That allegation was dismissed, along with the other charges against Gugliotti. Imbro said Martinez was on patrol in another part of town when the alleged video drive-by took place.

Mitchell-Davis' daughter, now 15, faces charges in juvenile court of assaulting a police officer, assault in the third degree and breach of peace.

O'Neal was scheduled for a pre-trial court appearance in Bridgeport Monday, but his case was continued until next week.

Rally on Saturday

O'Neal appeared with Miron and an NAACP representative, Wayne Winston, last Thursday to announce that the rally will take place Saturday, July 15, to give town officials time to prepare for traffic and crowd control.

The rally, which will feature state NAACP President Scot X. Esdaile as a speaker, previously was scheduled for last Saturday.

O'Neal said the rally will focus on resolving the racial conflict, not on the alleged police brutality - Miron, in fact, announced he also will be a speaker - but that was before the police union raised the new controversy.

Miron has been supportive of the police and said in an interview last week that the officers feel they have been unfairly attacked in news media reports and under-appreciated.

But the mayor, normally even-tempered and cheerful, was visibly angry with the union officials Monday.

"It's offensive to me that the Stratford police union would take this action," he said before cutting reporters' questions short and storming away.

Miron noted that O'Neal has not been charged with a crime related to Tabak's allegation, and he should be presumed innocent if he were.

New charges by the Stratford police union against District 2 Councilman Alvin O'Neal and a demand that he be removed from office were referred to the town attorney this week along with the question of where some key sections of the Town Charter went.

The police union cited Sections 2.2.14, 2.2.15 and 2.1.4 in its complaint against O'Neal, which prohibit councilmen from interfering with town officials, including police officers, in their official duties, and authorizing the council to remove a violator from office.

Councilmen have no authority to order an administrative official to do something, but they might threaten a budget cut that eliminates the official's job, which is why the provision was there.

When the councilmen looked up the specific sections in their official Town Charter booklets, they weren't there.

That is only one of the questions that have landed in the lap of Town Attorney Richard Buturla, a former council chairman.

Buturla said beside the mystery of the missing charter sections, he must determine what powers the Town Council actually has.

The best explanation at this point is that the sections were inadvertently omitted when Section 2, defining the powers of the Town Council, were rewritten in the last charter revision, adopted by the voters in a referendum in the 2003 election.

Council Chairman James Feehan (R-9) said he would soon propose an ordinance to create a new Charter Revision Commission to address numerous technicalities and conflicts between the new powers of the mayor and the council.

A new Charter Revision Commission could reinstate the missing sections. It could also rewrite town history from 2005, when the campaign for the town's first mayor took place, although Feehan said that isn't his intention.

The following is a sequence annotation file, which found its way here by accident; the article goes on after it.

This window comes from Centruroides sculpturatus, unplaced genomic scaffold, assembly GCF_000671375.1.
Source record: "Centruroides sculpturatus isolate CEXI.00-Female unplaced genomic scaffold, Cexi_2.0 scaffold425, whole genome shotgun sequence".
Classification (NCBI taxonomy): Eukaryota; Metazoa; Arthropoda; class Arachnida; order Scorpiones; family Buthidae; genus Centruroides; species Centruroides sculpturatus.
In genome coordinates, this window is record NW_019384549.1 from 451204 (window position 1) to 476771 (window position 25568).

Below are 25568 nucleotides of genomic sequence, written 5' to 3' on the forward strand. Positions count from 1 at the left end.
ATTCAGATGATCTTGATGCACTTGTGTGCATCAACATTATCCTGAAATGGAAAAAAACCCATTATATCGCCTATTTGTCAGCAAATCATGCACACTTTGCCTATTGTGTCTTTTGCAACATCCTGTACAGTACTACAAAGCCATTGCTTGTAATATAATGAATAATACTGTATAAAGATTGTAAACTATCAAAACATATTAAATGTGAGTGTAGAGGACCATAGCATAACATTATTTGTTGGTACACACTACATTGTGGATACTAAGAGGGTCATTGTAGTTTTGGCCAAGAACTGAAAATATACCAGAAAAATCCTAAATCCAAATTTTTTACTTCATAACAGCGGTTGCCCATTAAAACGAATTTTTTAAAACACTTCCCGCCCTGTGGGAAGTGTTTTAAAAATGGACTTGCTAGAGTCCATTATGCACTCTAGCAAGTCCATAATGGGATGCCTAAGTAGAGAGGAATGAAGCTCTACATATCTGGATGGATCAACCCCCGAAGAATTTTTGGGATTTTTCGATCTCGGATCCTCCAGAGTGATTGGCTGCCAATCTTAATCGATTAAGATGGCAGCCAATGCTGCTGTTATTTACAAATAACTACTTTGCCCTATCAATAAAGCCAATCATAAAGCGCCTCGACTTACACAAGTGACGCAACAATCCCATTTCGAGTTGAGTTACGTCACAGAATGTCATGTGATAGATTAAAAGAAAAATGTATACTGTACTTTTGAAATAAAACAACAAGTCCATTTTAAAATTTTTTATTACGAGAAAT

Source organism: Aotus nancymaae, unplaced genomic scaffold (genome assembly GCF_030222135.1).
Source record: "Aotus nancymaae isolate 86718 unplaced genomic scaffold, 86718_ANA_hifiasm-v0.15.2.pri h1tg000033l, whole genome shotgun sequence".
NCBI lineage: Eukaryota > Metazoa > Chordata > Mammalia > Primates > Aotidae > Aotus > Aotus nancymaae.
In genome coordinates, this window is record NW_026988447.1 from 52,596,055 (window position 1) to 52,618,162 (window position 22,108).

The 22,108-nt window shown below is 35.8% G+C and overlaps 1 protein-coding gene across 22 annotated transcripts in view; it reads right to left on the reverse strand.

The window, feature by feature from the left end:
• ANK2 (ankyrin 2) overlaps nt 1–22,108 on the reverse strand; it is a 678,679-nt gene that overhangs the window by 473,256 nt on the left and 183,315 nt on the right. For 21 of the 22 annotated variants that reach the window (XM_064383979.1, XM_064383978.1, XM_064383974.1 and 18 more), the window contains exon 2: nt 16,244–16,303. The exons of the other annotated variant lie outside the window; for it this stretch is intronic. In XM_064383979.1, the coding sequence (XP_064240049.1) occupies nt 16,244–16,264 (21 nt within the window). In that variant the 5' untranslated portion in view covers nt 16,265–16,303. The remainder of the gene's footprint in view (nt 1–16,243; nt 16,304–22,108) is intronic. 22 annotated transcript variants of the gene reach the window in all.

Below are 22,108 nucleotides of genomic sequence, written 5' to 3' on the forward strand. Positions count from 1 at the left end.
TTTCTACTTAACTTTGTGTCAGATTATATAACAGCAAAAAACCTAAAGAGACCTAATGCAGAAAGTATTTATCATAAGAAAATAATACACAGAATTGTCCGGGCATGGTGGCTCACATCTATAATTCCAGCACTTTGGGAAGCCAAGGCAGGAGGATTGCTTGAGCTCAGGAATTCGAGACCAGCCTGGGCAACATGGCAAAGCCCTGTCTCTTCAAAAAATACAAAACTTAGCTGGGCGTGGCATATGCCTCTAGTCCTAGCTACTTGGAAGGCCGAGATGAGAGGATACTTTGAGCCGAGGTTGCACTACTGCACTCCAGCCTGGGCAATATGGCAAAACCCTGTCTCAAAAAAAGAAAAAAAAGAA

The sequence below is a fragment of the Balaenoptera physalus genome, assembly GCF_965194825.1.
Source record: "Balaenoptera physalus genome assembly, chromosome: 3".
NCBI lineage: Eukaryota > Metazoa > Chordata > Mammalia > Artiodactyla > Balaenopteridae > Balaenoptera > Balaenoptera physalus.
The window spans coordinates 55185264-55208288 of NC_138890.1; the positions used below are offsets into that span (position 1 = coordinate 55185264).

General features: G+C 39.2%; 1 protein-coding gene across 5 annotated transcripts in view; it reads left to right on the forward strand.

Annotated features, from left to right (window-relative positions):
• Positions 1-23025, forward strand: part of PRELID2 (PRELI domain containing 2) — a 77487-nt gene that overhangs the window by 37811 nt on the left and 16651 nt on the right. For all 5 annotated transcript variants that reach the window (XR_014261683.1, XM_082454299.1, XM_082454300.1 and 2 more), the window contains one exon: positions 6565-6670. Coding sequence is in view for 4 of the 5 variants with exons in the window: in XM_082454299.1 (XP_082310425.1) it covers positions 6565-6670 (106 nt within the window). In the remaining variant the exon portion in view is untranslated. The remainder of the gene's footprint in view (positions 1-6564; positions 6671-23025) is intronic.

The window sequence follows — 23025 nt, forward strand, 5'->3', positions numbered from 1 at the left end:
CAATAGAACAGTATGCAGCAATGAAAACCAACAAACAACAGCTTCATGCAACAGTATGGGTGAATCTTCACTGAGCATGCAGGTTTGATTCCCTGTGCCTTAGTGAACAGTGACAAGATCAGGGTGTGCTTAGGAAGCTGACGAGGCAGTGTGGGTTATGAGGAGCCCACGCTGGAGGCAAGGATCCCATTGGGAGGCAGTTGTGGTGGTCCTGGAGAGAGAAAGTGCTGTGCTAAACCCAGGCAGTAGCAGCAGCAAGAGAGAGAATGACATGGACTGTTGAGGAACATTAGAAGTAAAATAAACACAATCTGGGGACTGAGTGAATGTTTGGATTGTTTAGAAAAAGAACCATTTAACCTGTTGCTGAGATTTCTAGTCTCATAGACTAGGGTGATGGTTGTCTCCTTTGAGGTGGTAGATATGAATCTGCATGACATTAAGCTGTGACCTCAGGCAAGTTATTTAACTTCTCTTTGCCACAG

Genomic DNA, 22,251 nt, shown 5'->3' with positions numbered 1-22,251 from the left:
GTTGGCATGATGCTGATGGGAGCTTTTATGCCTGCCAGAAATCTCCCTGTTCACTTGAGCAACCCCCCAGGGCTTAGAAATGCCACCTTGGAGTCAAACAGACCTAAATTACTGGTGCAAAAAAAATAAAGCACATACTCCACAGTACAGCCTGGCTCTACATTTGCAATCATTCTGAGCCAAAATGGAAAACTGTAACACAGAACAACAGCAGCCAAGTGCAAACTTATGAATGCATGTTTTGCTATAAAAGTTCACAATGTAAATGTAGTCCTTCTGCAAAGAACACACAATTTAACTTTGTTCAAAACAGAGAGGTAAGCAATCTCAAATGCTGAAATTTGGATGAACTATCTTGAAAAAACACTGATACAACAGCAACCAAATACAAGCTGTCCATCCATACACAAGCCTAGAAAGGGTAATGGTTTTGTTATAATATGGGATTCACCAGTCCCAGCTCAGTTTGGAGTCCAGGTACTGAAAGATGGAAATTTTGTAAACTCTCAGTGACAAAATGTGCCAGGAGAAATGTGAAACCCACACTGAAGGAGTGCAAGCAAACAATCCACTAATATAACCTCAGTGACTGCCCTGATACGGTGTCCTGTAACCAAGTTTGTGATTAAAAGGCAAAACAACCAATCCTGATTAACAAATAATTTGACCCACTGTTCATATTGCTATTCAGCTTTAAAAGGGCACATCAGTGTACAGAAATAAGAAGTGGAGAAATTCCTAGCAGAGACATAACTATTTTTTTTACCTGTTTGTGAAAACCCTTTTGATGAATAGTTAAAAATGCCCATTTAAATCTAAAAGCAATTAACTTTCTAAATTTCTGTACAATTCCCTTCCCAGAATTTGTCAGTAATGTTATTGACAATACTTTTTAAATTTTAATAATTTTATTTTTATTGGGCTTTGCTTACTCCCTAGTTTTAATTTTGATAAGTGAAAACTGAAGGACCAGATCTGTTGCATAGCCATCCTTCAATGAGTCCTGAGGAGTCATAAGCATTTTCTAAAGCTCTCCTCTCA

Buturla said the more pertinent question he must answer includes whether the new charter includes any prohibition against a councilman using his office to influence the conduct of a member of the administration in his duties.

He said the town's Ethics Code is too narrow in scope to apply in such a case.

Beyond the question of what the charter says, Buturla said he must determine if any state statutes apply and override the Town Charter.

Lastly, he said he must see if there is any legal case law that affects the situation.

O'Neal was arrested on March 21 for interfering with a police officer, Cpl. David Gugliotti, while he was arresting a teenage girl.

Following his arrest, O'Neal filed a citizen complaint alleging that Gugliotti had punched him and swore at him, and used unnecessary force while arresting the girl.

When a Police Department Internal Affairs investigation ruled there was insufficient evidence to support the complaint, police union leaders called for O'Neal's removal from the council, and on Monday they made formal charges against him.
Appeared Here

Stratford Connecticut Councilman Alvin O'Neal In Trouble After Trying To Stop White Police Officer David Gugliotti From Beating Black Child, Police Officer Evan Sarris Removes Signs Demanding Justice

2006-07-13 STRATFORD, CONNECTICUT - The controversy in Stratford surrounding the incident involving Councilman Alvin O'Neal, D-2, Police Officer David Gugliotti, a town restaurant owner and her daughter has taken an unfortunate - and a sobering - turn for the worse.

The debate stems from a confrontation between police and O'Neal in March. O'Neal, who is black, claims that he tried to stop Gugliotti, who is white, from hitting 15-year-old Titasheen Mitchell, who is also black, during a police matter outside the South End restaurant owned by the young woman's mother.

O'Neal was arrested on the spot for interfering with the officer but is contesting the charges in court.

The matter has touched on the sensitive issues of race and police brutality, and it's sadly turned Stratford into a hornet's nest of resentment and accusations.

Now, Marcia Mitchell-Davis - the mother of Titasheen Mitchell - has accused Stratford police officers of harassing and intimidating her at her restaurant.